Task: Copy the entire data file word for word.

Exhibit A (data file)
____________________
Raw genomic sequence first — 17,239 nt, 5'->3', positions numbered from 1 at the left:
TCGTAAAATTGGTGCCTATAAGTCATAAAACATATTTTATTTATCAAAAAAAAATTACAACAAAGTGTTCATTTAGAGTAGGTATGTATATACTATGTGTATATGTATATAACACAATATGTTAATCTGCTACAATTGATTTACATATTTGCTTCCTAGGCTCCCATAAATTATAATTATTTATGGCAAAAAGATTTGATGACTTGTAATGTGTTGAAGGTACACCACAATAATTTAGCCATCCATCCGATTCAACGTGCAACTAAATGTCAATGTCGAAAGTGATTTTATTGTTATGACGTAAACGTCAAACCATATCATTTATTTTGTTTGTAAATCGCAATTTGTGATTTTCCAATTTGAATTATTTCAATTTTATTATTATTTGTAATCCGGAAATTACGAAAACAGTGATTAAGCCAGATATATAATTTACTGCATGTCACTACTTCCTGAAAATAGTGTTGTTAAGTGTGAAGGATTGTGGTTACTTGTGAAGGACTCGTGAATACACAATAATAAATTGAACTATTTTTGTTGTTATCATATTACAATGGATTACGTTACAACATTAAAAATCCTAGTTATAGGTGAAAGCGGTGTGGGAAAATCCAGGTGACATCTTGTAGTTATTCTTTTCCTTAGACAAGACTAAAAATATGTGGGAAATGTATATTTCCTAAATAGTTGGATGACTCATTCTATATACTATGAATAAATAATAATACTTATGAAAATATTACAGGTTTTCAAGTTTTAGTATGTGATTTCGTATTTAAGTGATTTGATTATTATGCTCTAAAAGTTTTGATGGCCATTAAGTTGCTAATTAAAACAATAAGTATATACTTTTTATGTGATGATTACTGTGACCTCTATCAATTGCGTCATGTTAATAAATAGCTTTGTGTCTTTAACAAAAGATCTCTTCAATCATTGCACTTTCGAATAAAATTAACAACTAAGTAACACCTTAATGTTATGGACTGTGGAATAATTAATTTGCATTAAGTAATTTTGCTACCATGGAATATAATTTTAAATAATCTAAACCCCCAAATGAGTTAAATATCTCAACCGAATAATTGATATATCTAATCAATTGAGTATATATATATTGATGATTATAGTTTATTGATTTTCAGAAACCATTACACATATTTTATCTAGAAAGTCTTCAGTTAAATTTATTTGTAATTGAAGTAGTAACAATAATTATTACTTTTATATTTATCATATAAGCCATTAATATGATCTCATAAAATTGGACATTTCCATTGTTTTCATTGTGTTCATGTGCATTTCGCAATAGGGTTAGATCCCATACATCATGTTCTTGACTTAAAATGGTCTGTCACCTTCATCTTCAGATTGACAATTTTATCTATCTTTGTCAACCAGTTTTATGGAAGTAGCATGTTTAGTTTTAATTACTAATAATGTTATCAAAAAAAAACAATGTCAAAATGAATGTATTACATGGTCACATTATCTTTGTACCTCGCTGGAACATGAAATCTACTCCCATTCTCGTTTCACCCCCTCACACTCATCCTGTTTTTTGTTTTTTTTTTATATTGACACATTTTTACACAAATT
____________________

Raw genomic sequence first — 17,239 nt, 5'->3', positions numbered from 1 at the left:
TCGTAAAATTGGTGCCTATAAGTCATAAAACATATTTTATTTATCAAAAAAAAATTACAACAAAGTGTTCATTTAGAGTAGGTATGTATATACTATGTGTATATGTATATAACACAATATGTTAATCTGCTACAATTGATTTACATATTTGCTTCCTAGGCTCCCATAAATTATAATTATTTATGGCAAAAAGATTTGATGACTTGTAATGTGTTGAAGGTACACCACAATAATTTAGCCATCCATCCGATTCAACGTGCAACTAAATGTCAATGTCGAAAGTGATTTTATTGTTATGACGTAAACGTCAAACCATATCATTTATTTTGTTTGTAAATCGCAATTTGTGATTTTCCAATTTGAATTATTTCAATTTTATTATTATTTGTAATCCGGAAATTACGAAAACAGTGATTAAGCCAGATATATAATTTACTGCATGTCACTACTTCCTGAAAATAGTGTTGTTAAGTGTGAAGGATTGTGGTTACTTGTGAAGGACTCGTGAATACACAATAATAAATTGAACTATTTTTGTTGTTATCATATTACAATGGATTACGTTACAACATTAAAAATCCTAGTTATAGGTGAAAGCGGTGTGGGAAAATCCAGGTGACATCTTGTAGTTATTCTTTTCCTTAGACAAGACTAAAAATATGTGGGAAATGTATATTTCCTAAATAGTTGGATGACTCATTCTATATACTATGAATAAATAATAATACTTATGAAAATATTACAGGTTTTCAAGTTTTAGTATGTGATTTCGTATTTAAGTGATTTGATTATTATGCTCTAAAAGTTTTGATGGCCATTAAGTTGCTAATTAAAACAATAAGTATATACTTTTTATGTGATGATTACTGTGACCTCTATCAATTGCGTCATGTTAATAAATAGCTTTGTGTCTTTAACAAAAGATCTCTTCAATCATTGCACTTTCGAATAAAATTAACAACTAAGTAACACCTTAATGTTATGGACTGTGGAATAATTAATTTGCATTAAGTAATTTTGCTACCATGGAATATAATTTTAAATAATCTAAACCCCCAAATGAGTTAAATATCTCAACCGAATAATTGATATATCTAATCAATTGAGTATATATATATTGATGATTATAGTTTATTGATTTTCAGAAACCATTACACATATTTTATCTAGAAAGTCTTCAGTTAAATTTATTTGTAATTGAAGTAGTAACAATAATTATTACTTTTATATTTATCATATAAGCCATTAATATGATCTCATAAAATTGGACATTTCCATTGTTTTCATTGTGTTCATGTGCATTTCGCAATAGGGTTAGATCCCATACATCATGTTCTTGACTTAAAATGGTCTGTCACCTTCATCTTCAGATTGACAATTTTATCTATCTTTGTCAACCAGTTTTATGGAAGTAGCATGTTTAGTTTTAATTACTAATAATGTTATCAAAAAAAAACAATGTCAAAATGAATGTATTACATGGTCACATTATCTTTGTACCTCGCTGGAACATGAAATCTACTCCCATTCTCGTTTCACCCCCTCACACTCATCCTGTTTTTTGTTTTTTTTTTATATTGACACATTTTTACACAAATT